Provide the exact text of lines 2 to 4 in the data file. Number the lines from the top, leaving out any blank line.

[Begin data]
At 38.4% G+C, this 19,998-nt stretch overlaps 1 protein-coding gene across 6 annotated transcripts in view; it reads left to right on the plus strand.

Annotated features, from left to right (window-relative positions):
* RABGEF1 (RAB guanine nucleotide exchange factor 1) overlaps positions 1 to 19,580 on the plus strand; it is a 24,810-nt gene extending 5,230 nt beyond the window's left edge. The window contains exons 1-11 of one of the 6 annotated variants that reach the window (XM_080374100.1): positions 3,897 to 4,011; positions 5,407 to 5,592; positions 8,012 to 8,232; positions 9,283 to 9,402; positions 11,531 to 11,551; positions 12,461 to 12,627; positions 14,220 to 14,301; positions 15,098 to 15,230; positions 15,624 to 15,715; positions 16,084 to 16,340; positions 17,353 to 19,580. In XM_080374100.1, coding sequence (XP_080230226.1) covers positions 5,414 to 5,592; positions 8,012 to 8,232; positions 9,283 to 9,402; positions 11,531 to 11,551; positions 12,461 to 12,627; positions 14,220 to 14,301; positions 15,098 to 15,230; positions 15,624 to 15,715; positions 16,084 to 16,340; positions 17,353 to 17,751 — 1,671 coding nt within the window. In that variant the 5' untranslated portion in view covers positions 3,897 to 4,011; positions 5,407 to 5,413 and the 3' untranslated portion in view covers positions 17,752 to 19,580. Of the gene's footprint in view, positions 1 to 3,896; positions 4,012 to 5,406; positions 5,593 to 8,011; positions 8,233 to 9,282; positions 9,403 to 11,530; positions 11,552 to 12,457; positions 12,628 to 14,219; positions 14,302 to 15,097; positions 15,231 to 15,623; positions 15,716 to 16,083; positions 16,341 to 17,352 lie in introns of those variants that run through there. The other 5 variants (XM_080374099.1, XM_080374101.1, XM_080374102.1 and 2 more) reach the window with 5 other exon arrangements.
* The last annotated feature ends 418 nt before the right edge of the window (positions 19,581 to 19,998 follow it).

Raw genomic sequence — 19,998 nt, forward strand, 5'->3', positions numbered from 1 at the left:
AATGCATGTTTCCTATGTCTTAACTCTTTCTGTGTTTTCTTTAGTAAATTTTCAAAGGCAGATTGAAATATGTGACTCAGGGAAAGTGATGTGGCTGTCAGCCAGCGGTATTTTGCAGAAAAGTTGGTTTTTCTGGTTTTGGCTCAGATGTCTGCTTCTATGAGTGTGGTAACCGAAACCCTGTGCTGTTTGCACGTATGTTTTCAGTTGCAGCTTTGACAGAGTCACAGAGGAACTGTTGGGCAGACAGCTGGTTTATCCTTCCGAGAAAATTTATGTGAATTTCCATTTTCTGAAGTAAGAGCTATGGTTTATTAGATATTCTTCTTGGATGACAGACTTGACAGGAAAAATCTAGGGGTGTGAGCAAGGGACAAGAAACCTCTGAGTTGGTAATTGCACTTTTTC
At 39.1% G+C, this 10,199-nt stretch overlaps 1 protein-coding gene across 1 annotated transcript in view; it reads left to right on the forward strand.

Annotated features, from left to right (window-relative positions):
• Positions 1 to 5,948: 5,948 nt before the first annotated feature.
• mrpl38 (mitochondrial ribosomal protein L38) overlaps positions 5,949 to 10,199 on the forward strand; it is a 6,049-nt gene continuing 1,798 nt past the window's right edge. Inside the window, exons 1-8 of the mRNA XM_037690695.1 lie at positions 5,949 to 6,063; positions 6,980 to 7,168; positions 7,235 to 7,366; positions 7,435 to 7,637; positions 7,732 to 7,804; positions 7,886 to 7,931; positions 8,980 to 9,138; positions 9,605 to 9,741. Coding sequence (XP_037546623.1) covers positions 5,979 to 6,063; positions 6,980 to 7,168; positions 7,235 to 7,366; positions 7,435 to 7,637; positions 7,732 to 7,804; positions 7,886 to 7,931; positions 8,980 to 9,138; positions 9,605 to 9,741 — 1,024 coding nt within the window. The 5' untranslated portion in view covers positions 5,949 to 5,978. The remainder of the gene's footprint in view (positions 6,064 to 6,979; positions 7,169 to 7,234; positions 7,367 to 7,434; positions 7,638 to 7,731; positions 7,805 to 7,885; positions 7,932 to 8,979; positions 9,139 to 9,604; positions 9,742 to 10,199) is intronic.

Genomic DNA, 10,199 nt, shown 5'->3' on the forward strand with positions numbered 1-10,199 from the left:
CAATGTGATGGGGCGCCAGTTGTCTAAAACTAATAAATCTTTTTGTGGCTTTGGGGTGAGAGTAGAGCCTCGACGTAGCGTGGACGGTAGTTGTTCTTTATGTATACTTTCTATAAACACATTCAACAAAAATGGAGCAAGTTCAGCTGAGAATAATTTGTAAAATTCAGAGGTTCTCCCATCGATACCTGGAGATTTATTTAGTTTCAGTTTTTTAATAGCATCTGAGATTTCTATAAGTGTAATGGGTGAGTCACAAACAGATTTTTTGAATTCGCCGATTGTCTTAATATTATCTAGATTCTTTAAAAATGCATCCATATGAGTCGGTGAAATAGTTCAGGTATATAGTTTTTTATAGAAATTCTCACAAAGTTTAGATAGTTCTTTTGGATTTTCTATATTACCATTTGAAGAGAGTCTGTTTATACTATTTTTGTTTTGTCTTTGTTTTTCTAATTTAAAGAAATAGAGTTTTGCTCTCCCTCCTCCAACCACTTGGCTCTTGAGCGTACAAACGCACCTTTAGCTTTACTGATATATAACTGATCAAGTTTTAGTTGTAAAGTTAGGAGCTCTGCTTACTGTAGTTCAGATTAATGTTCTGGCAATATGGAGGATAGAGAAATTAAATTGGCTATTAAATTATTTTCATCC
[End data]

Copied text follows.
Annotated features, from left to right (window-relative positions):
* RABGEF1 (RAB guanine nucleotide exchange factor 1) overlaps positions 1 to 19,580 on the plus strand; it is a 24,810-nt gene extending 5,230 nt beyond the window's left edge. The window contains exons 1-11 of one of the 6 annotated variants that reach the window (XM_080374100.1): positions 3,897 to 4,011; positions 5,407 to 5,592; positions 8,012 to 8,232; positions 9,283 to 9,402; positions 11,531 to 11,551; positions 12,461 to 12,627; positions 14,220 to 14,301; positions 15,098 to 15,230; positions 15,624 to 15,715; positions 16,084 to 16,340; positions 17,353 to 19,580. In XM_080374100.1, coding sequence (XP_080230226.1) covers positions 5,414 to 5,592; positions 8,012 to 8,232; positions 9,283 to 9,402; positions 11,531 to 11,551; positions 12,461 to 12,627; positions 14,220 to 14,301; positions 15,098 to 15,230; positions 15,624 to 15,715; positions 16,084 to 16,340; positions 17,353 to 17,751 — 1,671 coding nt within the window. In that variant the 5' untranslated portion in view covers positions 3,897 to 4,011; positions 5,407 to 5,413 and the 3' untranslated portion in view covers positions 17,752 to 19,580. Of the gene's footprint in view, positions 1 to 3,896; positions 4,012 to 5,406; positions 5,593 to 8,011; positions 8,233 to 9,282; positions 9,403 to 11,530; positions 11,552 to 12,457; positions 12,628 to 14,219; positions 14,302 to 15,097; positions 15,231 to 15,623; positions 15,716 to 16,083; positions 16,341 to 17,352 lie in introns of those variants that run through there. The other 5 variants (XM_080374099.1, XM_080374101.1, XM_080374102.1 and 2 more) reach the window with 5 other exon arrangements.
* The last annotated feature ends 418 nt before the right edge of the window (positions 19,581 to 19,998 follow it).